Many of them go through their entire lives without causing any problems, some start out steady and easy-going and then get more aggressive as they mature, and others may only have one aggressive episode in theirentire lives and never have another one. 

Unfortunately, the sweet, quiet, well-mannered jacks/bulls/dogs usually end up doing the most damage when they do get aggressive, because people learn to trust them and then tend to put themselves in vulnerable situations when they're around them.

Kris, a public service message from the "Watch Your Back While You're With Your Jack" Foundation, Anderson


To: DONKEY-MULE-PHOTOS@onelist.com
From: vicki/ladywife <ladywife@b..........>

I have a story to add to the jack-attack file. 
An experienced horseman fixed breakfast for his wife who had been up most of the night with their week old baby.  He hugged his wife and gave her a kiss, then walked out to the barn to feed the animals. 
Their sweet, lovable, gentle pet donkey cornered him and stomped him and bit him.  He escaped by crawling out of the stall under the hay manger.  He suffered broken ribs, a compound fracture of his left leg, a severe concussion and it took 60 stitches to reattach his scalp. 
The pet donkey was a jack.  It smelled the scent of his nursing wife on his clothing and was determined to prove his dominance on what he perceived as a male interloper (the husband).  I was the paramedic on the box that made the emergency run to the farm.  The bleeding and in shock husband laid in the barn for over an hour before the wife realized he was going to be late for work so she ran out to the barn to find out what was taking him so long.  The jack was still in a frenzy trying to rip the hay manger apart to get to him. 

I went back later that evening to pick the jack up and bring him to my place until they decided what to do with him.  He was sweet, lovable and gentle when I stepped into the stall, put a halter on him and lead him out and loaded him in my trailer without a fuss.  At my farm he acted as if it had never happened.  The vet came the next day and gelded him. 
But it was too late, his owners were afraid of him and were concerned he would go off on someone else so they insisted he make the trip to Shipsewana where they refused to sell him to anyone but the meat buyer.  Was it his fault?  No.  It was his owner's fault for leaving him intact.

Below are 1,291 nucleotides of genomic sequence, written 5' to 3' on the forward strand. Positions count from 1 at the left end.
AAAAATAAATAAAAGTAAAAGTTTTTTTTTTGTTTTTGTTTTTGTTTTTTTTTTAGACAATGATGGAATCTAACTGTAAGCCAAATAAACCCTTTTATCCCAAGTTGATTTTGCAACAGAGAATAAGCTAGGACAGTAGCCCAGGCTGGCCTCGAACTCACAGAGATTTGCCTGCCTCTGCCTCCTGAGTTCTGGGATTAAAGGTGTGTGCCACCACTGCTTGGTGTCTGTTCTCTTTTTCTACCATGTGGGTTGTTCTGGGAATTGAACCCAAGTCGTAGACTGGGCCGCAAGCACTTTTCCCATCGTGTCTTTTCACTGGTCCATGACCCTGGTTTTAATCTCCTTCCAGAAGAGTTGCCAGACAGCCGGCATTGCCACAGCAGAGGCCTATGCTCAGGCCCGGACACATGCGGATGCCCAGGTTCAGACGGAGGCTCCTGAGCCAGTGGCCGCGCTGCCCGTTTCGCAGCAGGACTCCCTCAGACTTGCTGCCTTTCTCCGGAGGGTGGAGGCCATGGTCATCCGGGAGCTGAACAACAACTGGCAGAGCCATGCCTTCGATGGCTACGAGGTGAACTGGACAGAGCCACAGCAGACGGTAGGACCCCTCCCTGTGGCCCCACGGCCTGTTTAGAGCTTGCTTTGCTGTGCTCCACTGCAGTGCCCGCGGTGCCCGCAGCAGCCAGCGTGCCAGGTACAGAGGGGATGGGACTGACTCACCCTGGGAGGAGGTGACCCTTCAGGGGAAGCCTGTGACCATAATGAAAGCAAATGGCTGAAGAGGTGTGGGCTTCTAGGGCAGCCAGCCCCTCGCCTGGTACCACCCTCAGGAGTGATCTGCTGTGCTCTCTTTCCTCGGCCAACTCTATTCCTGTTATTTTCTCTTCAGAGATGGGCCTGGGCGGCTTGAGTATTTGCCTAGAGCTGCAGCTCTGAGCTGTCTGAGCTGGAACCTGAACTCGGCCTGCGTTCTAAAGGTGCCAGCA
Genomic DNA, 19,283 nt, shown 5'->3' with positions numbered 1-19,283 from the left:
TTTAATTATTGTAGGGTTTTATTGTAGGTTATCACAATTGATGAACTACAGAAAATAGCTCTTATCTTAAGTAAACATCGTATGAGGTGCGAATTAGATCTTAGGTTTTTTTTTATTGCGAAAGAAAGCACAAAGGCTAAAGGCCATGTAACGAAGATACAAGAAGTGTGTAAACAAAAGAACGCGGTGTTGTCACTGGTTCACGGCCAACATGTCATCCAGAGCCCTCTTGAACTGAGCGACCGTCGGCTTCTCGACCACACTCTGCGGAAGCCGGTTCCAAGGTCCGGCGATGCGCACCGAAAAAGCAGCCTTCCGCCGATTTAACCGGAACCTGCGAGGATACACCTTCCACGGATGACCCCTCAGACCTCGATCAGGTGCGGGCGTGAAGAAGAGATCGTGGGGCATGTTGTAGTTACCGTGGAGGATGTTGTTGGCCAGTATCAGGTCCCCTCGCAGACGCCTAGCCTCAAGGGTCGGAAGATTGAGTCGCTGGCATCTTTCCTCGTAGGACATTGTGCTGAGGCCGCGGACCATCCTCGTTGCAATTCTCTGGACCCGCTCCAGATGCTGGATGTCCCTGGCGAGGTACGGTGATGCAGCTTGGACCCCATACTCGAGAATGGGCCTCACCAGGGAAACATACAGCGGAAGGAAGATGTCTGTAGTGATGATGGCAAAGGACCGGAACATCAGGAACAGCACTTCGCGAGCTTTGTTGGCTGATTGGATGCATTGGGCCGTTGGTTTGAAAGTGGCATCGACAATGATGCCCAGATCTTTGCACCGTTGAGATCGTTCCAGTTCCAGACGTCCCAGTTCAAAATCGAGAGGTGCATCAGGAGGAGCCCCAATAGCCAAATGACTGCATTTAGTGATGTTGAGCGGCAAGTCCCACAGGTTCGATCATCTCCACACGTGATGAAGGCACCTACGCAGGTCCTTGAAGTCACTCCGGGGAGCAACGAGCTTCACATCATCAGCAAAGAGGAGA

They didn't need a jack.  All they wanted was a pet.  A donkey for pleasure.  It would have cost them about a $100 give or take a little to geld that donkey, but they didn't and it almost cost Ferguson his life and in the end it did cost the donkey his life.


Kathy Dynge, Klamath Falls, OR

Well, sorry to say but, here's another addition to Camilla's jack attack file.  A man in the next town had bought a standard jack a few months ago. 
He was warned not to put him in with his gelding and jennet that he already  had.  Since the jack was so friendly and sweet, the man didn't listen to the good advise and put the jack in with the other two. 
All last week, the jack and gelding fought.  One of the man's kids even told her dad that she thought they should be separated because of the fighting.  The man didn't want to build another pen for the jack so he didn't separate them.  For a whole week the two fought.  Now, the gelding is dead.  The jack succeeded in ripping the throat out of the gelding.  I'm just thankful the man had enough sense not to let his kids in the same pen with them.  Now, the jack is for sale.  So sad.

All My Friends Have Longears


this is an abbreviated version of the 'jack files'. 
for the complete file send an email to camilla

don't miss:

 ~~ Camilla ~~

a poem by Connie Rossignol 

rated pg ;-)